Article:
Great Basin, Great Dark Skies


Written by Teresa Wicks, Portland Audubon Society Eastern Oregon Field Coordinator/Photo by Tara Lemezis, Portland Audubon

and suddenly I saw
the heavens
and open,
palpitating plantations,
shadow perforated,
with arrows, fire and flowers,
the winding night, the universe.

And I, infinitesimal being,
drunk with the great starry
likeness, image of
felt myself a pure part
of the abyss,
I wheeled with the stars,
my heart broke loose on the wind.”

-Excerpt from “Poetry” by Pablo Neruda

This excerpt by Neruda so accurately captures the feeling of looking at night skies from within the Great Basin. Layers upon layers of stars, dancing across the sky and through space. Astral calendars and maps, guiding humans and wildlife since time immemorial.

Unfortunately, light pollution is drowning out our access to dark skies and nocturnal nature (Fig. 1). Images of the U.S show that most of the eastern U.S. experiences some amount of light pollution. Moving west through the central U.S., the points of light become smaller, giving the appearance of largely “unfettered” dark skies. However, when you look at images of light pollution measuring the quality of night sky, we find that little of the U.S. experiences “truly dark” skies (Fig. 2).

Figure 1. Lights of the United States. This image shows the concentration of lights on the U.S. landscape.
Figure 2. Dark Sky quality across the United States. The Bortle Scale measures skies from “truly dark” (black or dark gray areas) to “inner city” (pale gray areas). 

The Great Basin happens to be one of these areas, and we here in Harney County are lucky enough to be almost in the center of a large patch of truly dark sky (though if you look closely, you can see the effects of artificial light in Burns). Efforts to protect these dark skies are underway. One such effort is a partnership between Portland Audubon and the Burns District BLM to obtain Dark Sky Wilderness designation for the Steens Mountain Wilderness, under the International Dark Sky Association. Though this designation isn’t a legislative one, and thus lacks “teeth,” it is still an important part of recognizing the importance of dark skies and public lands for wildlife and human health.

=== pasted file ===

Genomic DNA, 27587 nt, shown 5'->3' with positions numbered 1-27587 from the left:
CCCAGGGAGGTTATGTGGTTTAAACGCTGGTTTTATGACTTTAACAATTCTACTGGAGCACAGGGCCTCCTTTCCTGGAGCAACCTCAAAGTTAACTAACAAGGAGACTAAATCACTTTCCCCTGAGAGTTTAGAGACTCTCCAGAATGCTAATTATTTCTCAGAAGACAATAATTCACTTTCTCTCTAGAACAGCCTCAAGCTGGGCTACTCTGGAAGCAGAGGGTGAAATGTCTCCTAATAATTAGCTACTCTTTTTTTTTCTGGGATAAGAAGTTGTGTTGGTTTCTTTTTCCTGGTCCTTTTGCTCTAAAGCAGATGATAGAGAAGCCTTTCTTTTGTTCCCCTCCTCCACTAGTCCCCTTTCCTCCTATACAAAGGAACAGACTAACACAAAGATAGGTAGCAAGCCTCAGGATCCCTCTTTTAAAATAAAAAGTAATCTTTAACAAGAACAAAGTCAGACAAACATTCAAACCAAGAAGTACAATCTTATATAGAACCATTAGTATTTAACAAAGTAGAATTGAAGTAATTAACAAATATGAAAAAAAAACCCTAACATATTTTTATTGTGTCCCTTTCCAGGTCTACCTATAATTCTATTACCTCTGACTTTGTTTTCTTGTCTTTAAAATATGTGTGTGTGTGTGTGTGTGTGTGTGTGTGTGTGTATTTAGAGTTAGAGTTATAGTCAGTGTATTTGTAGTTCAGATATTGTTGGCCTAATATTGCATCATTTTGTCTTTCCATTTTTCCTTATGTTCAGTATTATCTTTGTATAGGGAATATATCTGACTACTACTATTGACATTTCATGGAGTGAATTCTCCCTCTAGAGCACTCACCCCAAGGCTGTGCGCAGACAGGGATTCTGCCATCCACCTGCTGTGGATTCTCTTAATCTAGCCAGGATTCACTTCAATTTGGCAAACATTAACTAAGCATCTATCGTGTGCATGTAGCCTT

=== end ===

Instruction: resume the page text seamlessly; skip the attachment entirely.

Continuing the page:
Dark sky features, such as stars and the Milky Way, are important navigational tools for migrating birds and other wildlife. Additionally, nocturnal species developed specific circadian rhythms (patterns of light/dark) that dictate sleep, mating, flowering, migration, and other stages of diverse life cycles. When light pollution disrupts these patterns, there can be serious consequences. For example, today, lights from large cities represent the brightest point on island horizons, causing baby sea turtles to travel toward cities and away from the ocean upon hatching. In humans, prolonged exposure to artificial light has been linked to sleep disorders, obesity, and heart disease by the American Medical Association. 

What can you do to support dark skies? Changing light bulbs to “warm light” LED bulbs is a great start. These LED bulbs don’t include light in the blue spectrum and are therefore better for humans, wildlife, and mitigating light pollution. Another important step you can take is turning off unnecessary nighttime lighting, including but not limited to porch lights and other outdoor lighting. You can also support Lights Out programs in your area. For more information about what you can do to support human and wildlife health, follow the link to Portland Audubon’s Light’s Out page

Image of the Bortle Scale and Dark Sky Quality. Burns, OR is in the “green” column, while the Steens are in the far right “black” column. What do your dark skies look like?
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